I Know a Place: the Importance of Setting in Creative Nonfiction

The following is a guest post by Storey Clayton, whose creative nonfiction work “To See a Rabbit” appeared in issue 17 of Typehouse Literary Magazine.

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Non-writer friends often ask me what creative nonfiction means. If it’s all true, where is there room for creativity?

As writers tend to understand, the choices we make as storytellers breathe creative life into our truth. In choosing particular details or focal points, we command the reader’s attention and help shape how they will comprehend our experience. We choose where to dwell and what to skip, and this allocation of observation provides a subjective lens for the objective facts of an event. In creative nonfiction, this process often revolves around internal perceptions: feelings, memories, and reflections on our previous lived experience. As a result, place and setting are frequently overlooked as opportunities to creatively build a world for the reader.

However, place and setting are essential. Just as the precise details of an interaction or line of dialogue can help make a scene relatable, the specifics of a location illustrate the reality for a reader who may only visit in their mind. I find this is easier to remember when I write about travel: the place is unusual for me and thus I notice what makes it unique. It is harder, but probably more vital, to make these observations when writing about locales I find familiar. As humans, we tend to acclimate to our environment, relegating the landscape to the background, memorizing the region and therefore deflating its features. When bringing such a place to life in words, however, we must fight this instinct and make the familiar new again. 

In my experience, the easiest way to do this is to continually remind myself that the reader may never have been where I’m writing about. They don’t know that this giant restaurant looms on the corner, across from the university, frequented by students, houseless folks, and businesspeople alike. They don’t know how far the river is, or what trees stand beside it, or how the branches fall in an afternoon thunderstorm. For writers who tend to write about one place repeatedly – a childhood hometown or one’s longtime city – I recommend taking frequent walks or drives while pretending you’ve just arrived for the first time. What do you notice? What defines the landscape? Is there a structure or natural element that stands as a metaphor for this spot and its denizens?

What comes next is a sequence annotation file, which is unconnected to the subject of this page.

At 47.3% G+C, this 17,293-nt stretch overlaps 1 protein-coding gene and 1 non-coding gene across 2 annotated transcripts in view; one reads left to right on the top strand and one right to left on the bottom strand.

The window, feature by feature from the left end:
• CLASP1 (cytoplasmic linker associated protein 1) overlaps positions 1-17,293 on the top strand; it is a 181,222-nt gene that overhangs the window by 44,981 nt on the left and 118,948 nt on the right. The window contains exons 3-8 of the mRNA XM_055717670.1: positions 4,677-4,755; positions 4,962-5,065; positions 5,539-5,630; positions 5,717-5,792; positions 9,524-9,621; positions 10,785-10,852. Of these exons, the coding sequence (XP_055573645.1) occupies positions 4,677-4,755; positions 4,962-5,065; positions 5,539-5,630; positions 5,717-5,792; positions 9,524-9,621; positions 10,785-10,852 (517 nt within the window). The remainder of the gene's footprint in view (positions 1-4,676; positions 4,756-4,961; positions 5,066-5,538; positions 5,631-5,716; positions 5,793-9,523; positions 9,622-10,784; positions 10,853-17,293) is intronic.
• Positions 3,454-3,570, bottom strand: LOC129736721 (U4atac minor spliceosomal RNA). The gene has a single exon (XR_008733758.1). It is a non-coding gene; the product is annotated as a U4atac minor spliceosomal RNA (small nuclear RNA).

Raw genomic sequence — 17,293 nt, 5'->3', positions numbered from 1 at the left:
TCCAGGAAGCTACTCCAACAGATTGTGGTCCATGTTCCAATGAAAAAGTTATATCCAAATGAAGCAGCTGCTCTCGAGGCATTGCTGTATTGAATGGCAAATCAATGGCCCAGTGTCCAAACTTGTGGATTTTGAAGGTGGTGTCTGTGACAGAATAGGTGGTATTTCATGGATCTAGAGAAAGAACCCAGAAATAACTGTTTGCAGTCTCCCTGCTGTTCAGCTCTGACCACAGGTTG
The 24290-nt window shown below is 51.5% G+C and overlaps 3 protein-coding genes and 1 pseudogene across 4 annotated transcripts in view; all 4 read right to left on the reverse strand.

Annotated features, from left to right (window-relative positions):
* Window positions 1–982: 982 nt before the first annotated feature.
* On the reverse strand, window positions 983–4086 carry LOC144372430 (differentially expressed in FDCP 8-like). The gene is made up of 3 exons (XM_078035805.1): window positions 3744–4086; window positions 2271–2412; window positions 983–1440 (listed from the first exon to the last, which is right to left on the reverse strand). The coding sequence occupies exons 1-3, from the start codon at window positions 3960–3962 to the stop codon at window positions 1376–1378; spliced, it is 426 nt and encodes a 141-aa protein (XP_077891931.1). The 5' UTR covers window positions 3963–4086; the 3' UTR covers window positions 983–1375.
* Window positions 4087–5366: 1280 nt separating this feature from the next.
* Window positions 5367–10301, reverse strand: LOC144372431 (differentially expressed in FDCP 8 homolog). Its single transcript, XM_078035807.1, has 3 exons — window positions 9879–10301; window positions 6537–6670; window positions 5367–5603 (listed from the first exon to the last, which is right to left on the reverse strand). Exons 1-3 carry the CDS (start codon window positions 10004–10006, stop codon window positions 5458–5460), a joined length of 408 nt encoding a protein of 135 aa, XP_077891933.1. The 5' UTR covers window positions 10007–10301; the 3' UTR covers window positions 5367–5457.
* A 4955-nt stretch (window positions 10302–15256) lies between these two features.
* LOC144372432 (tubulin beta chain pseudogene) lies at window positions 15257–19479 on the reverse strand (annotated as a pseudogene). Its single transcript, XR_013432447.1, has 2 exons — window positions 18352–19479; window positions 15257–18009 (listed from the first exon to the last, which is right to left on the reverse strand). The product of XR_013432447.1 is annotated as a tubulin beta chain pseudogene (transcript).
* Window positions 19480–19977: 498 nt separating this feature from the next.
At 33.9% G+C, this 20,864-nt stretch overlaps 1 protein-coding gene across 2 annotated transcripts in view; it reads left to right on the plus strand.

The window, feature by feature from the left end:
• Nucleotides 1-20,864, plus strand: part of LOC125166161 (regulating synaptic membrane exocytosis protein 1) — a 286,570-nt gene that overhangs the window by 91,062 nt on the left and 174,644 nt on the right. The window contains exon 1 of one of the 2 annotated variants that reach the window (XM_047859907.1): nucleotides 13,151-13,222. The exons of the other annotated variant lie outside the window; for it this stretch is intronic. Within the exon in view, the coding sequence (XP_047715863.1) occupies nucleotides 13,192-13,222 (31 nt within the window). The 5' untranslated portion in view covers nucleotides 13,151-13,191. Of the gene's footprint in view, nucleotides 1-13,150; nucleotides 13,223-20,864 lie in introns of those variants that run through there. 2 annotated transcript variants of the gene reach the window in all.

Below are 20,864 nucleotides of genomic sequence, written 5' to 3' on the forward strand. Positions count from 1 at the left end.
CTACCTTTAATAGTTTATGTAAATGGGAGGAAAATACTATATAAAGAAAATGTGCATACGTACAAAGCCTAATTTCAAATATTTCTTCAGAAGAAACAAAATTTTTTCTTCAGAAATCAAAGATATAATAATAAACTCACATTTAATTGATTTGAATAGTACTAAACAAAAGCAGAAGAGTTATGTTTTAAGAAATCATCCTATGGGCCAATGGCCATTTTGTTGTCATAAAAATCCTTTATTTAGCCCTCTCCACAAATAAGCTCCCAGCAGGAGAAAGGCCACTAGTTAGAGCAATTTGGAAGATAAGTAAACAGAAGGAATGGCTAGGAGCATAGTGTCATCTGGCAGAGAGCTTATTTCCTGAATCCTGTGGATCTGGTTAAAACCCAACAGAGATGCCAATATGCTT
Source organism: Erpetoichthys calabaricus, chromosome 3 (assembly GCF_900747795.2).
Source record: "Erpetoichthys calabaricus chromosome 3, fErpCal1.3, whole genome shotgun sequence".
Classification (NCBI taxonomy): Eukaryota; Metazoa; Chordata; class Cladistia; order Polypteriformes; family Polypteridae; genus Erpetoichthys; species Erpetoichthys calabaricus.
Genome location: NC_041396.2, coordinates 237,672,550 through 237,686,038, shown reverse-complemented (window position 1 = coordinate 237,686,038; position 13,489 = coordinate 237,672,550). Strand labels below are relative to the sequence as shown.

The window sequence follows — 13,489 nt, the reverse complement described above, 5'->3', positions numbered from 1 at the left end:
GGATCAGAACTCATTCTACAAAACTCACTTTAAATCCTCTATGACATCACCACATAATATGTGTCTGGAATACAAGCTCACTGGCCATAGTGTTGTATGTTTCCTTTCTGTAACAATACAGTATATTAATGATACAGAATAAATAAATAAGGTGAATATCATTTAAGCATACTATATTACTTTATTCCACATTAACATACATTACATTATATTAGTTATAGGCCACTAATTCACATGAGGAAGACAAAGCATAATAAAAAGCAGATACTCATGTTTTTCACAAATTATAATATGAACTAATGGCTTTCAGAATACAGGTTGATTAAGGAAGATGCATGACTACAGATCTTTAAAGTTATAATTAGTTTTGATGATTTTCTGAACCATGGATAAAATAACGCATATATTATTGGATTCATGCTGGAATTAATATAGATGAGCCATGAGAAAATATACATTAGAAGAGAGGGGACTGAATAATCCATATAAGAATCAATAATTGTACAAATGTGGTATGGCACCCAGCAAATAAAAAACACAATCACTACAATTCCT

This last question homes in on a key asset of taking time to describe place. Your location provides ample opportunity to layer thematic elements in your story, a crucial part of making nonfiction creative. An old car rusting on blocks in the unkempt front yard or a lonely windswept beach awash in clouds and seagulls set the mood in a way that merely telling us you were depressed cannot. The specific texture of our surroundings, keenly observed in detail, is more than just backdrop or context. It is the atmosphere in which our stories swirl, the oxygen that gives them life.

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Storey Clayton is a current MFA candidate in Creative Nonfiction at West Virginia University. He’s worked as a youth counselor, debate coach, strategic analyst, development director, rideshare driver, and poker player. In the past two years, his nonfiction has appeared in twenty literary journals, including Pleiades, Lunch Ticket, Mud Season Review, Typehouse Literary Magazine, and North Dakota Quarterly. You can learn more about Storey at his personal website, The Blue Pyramid (bluepyramid.org).

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